» Tuesday, July 20, 2004

Iraq Debate

Asked what was new in the Prime Minister’s opening remarks to the debate on Iraq in the House of Commons this afternoon, the Prime Minister’s Official Spokesman (PMOS) said we had never claimed that people would hear any new argument because the Prime Minister had been consistent in his view as to why the war in Iraq had been right. The only new thing today was his response to the Butler Report in terms of his announcement relating to the formal establishment of an ad hoc Cabinet Committee to deal with any future situation, in addition to the announcement of the new JIC chairman on an interim basis and then a permanent appointment to be made in 2005 under the criteria set down by Lord Butler. Asked if the Prime Minister had been signalling the end of “Government-by-sofa”, the PMOS said that he had simply been referring to a formalisation of the process which was already taking place.

Asked if he would agree that the Prime Minister had appeared nervous at the start of the debate, the PMOS said no. The Prime Minister had always considered this to be a genuine debate, which meant that he wanted to take as many interventions as possible during his opening statement.

Asked why the Prime Minister had not been informed privately, if it had been deemed inappropriate to make it known publicly, that a particular piece of intelligence relating to Iraqi chemical and biological weapons capability had been withdrawn, the PMOS said that as he had told journalists last week, the process of validation had still been ongoing at the time. Moreover, the piece of intelligence in question had only formed one part of the picture on Iraq’s chemical and biological weapons. Asked if any intelligence officer had told the Prime Minister at any stage that the intelligence was flawed, the PMOS said he was not aware of anyone having told him such a thing.

Asked if the Government was intending to issue any further response to the Butler Report after today, the PMOS said that the Prime Minister had opened today’s debate and the Foreign Secretary would close it. That, as far as we were concerned, would be it in terms of a formal response.


[Video of the Prime Minister taking part in the Iraq debate will be available on the No10 website tomorrow]

Briefing took place at 15:30 | Search for related news


  1. These lobby briefings: they are incredibly tedious, aren’t they? Must have been a lot more fun when Alastair C was around – are transcripts of his briefings available at the No.10 site? And is everything that PMOS (or is that POTUS?*) says included in the briefings? I.e. does ever give ‘off the record’ briefings to the assembled hacks which aren’t recorded?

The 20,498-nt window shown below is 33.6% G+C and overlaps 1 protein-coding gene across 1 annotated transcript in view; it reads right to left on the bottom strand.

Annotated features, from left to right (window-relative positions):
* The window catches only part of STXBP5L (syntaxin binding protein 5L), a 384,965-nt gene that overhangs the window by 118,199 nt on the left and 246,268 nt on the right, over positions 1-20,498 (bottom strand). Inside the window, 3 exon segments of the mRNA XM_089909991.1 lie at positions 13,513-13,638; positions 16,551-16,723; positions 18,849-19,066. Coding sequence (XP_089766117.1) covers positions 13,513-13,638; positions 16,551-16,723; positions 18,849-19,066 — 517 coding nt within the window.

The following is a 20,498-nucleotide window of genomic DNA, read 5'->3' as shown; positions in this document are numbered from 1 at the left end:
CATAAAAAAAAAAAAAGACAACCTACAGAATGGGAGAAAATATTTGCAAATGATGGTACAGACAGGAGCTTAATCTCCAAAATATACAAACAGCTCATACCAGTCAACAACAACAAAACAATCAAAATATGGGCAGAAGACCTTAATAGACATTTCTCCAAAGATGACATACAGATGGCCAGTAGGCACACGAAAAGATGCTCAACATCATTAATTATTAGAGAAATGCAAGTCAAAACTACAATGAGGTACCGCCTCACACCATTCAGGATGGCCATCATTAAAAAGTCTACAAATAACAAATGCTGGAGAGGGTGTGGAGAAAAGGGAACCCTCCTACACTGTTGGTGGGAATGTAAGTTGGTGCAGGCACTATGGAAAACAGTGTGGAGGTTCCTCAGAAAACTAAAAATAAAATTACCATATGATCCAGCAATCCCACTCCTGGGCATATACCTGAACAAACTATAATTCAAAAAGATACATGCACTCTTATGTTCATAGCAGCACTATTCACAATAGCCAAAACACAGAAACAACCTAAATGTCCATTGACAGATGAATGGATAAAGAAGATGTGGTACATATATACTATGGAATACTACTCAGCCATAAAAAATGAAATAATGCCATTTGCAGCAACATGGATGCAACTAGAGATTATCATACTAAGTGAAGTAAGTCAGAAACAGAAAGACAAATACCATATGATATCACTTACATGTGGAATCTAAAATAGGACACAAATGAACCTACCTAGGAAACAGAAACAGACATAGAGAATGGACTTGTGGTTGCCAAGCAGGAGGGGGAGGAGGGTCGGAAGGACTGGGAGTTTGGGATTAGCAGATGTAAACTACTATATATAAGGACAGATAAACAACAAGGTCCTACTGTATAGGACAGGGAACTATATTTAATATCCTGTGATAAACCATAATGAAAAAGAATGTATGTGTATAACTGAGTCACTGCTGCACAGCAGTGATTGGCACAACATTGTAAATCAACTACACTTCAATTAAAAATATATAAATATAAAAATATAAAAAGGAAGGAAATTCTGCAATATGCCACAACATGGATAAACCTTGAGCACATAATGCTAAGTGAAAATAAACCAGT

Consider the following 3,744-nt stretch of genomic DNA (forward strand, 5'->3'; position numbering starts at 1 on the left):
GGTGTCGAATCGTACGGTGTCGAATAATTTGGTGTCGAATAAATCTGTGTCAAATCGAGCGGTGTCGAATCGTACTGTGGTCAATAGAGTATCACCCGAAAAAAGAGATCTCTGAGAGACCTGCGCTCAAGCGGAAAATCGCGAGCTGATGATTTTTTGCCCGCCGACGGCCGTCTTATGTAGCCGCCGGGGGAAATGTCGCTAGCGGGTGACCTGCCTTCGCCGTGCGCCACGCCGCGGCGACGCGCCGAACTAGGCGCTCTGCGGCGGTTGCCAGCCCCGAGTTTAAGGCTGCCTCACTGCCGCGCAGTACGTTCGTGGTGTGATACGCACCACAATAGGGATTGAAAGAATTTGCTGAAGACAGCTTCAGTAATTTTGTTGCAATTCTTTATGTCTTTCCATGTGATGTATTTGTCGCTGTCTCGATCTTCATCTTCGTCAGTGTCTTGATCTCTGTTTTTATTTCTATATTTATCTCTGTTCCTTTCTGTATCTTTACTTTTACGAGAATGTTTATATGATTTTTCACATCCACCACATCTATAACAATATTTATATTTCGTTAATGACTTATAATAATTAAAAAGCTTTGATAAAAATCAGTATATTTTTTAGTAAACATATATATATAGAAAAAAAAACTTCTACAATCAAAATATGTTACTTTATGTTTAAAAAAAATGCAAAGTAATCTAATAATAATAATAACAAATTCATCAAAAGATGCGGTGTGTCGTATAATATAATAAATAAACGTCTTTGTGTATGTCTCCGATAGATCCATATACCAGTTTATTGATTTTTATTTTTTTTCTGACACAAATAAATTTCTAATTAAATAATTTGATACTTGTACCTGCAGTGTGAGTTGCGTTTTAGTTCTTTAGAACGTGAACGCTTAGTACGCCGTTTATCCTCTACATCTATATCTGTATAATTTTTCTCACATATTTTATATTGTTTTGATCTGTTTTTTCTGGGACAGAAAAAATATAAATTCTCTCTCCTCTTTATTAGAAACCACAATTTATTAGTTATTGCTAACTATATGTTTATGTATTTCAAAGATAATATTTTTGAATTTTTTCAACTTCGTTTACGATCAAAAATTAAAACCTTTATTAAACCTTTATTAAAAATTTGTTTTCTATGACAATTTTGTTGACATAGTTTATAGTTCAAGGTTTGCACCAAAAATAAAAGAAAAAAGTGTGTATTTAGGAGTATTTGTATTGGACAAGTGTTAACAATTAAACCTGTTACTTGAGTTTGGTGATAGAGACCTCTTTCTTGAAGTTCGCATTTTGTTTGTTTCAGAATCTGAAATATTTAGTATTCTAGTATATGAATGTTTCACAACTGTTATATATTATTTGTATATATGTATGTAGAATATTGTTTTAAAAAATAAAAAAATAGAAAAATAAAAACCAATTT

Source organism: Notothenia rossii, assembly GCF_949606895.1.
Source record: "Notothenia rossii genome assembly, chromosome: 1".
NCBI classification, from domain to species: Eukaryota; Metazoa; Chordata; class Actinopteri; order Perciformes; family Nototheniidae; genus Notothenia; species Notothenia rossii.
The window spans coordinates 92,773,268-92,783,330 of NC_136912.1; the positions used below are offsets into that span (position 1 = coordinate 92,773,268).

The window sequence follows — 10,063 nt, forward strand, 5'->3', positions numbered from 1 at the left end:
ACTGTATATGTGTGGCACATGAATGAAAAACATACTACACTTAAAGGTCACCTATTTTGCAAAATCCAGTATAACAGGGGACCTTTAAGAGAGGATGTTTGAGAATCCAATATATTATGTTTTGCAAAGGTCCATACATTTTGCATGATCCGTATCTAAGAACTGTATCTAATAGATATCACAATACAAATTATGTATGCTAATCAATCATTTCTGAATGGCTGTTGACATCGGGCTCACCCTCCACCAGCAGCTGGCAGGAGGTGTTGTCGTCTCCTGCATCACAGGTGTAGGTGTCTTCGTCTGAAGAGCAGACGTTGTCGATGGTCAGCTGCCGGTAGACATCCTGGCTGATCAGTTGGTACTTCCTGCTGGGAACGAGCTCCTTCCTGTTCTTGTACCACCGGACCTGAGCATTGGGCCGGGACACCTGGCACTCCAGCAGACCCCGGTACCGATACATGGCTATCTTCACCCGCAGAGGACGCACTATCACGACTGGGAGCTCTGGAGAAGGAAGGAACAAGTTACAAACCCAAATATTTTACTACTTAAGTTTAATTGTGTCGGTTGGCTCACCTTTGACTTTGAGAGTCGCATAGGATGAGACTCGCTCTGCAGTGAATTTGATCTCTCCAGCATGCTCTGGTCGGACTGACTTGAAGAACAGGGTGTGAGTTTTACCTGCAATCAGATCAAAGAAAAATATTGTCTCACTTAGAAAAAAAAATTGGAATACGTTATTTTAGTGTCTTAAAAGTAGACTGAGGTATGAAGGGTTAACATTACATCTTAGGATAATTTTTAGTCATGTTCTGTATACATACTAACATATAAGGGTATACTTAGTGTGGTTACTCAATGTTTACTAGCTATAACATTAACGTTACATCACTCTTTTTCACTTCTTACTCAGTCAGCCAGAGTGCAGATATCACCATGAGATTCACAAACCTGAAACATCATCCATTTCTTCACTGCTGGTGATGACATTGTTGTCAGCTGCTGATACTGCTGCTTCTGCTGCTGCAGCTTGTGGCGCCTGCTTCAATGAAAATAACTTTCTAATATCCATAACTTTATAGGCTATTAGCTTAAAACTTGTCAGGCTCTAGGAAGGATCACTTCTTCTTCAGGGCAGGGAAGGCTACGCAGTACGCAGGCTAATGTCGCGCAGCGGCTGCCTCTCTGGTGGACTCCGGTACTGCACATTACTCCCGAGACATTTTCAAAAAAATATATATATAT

*for similarly minded politico-nerds, I only found out by accident that a new series of TWW started on E4 last night.

    Comment by Andrew — 21 Jul 2004 on 4:05 am | Link
  2. After watching yesterdays Iraq debate, it is clear (as it always was) that Tony B.Liar has a lot of questions to answer – and he still seems to be refusing to answer them. How is this democracy? Also the ISC want to re-open their enquiry – apart from Donald Anderson who says 4 inquiries have cleared the government. How is this so, when for each of the inquiries the terms of remit were anything BUT investigating the political decisions taken by Bliar? It seems protecting the leader is more important than the truth, and the truth is (as we all know) that Tony (I won’t say "the government" because they had nothing to do with it) had decided long ago to go to war with Bush, but he didn’t want it to be too obvious so he wouldn’t let anyone make a post-war plan, and he knew his case was too weak so he had to lie about the intelligence. End of story. If he had just come out and said "we want to get rid of Saddam, he’s a mad dog" then I’m sure a lot of people would respect him more even if they didn’t agree; but no, he has woven a tissue of lies and he can’t back down because then we’d all know the depths of his untrustworthiness. Disgusting. And I can see him getting re-elected too. Doubly disgusting.

    Comment by PapaLazzzaru — 21 Jul 2004 on 4:04 pm | Link
  3. You should all read what I have said in Butler report (comment).ESPECIALLY the people above.THEN You should APOLOGISE to the PRIME MINISTER.I am sure he will forgive you he is "I think" that kind of person.Unlike you I sign what I print.Signed,george dutton.

    Comment by george dutton — 24 Jul 2004 on 4:17 pm | Link
  4. George, see my own posting in reply to yours. I will apologise to The Liar when he apologises to the country and to the world for invading another country in the name of democracy on the basis of lies and personal gain. I wouldn’t want his forgiveness if it was needed to save my own life; if I could meet the "man" face to face I would tell him the same. Indeed, it is he and Brush who should be begging forgiveness. I’m sure the families of dead servicepeople would echo that sentiment too, as well as the thousands of Iraqis who have lost relatives. Oh, and well signed – you did that very well, although I’m really not sure what bearing it has – your name could really be Mickey Mouse for all anyone knows. Signed, A Realist.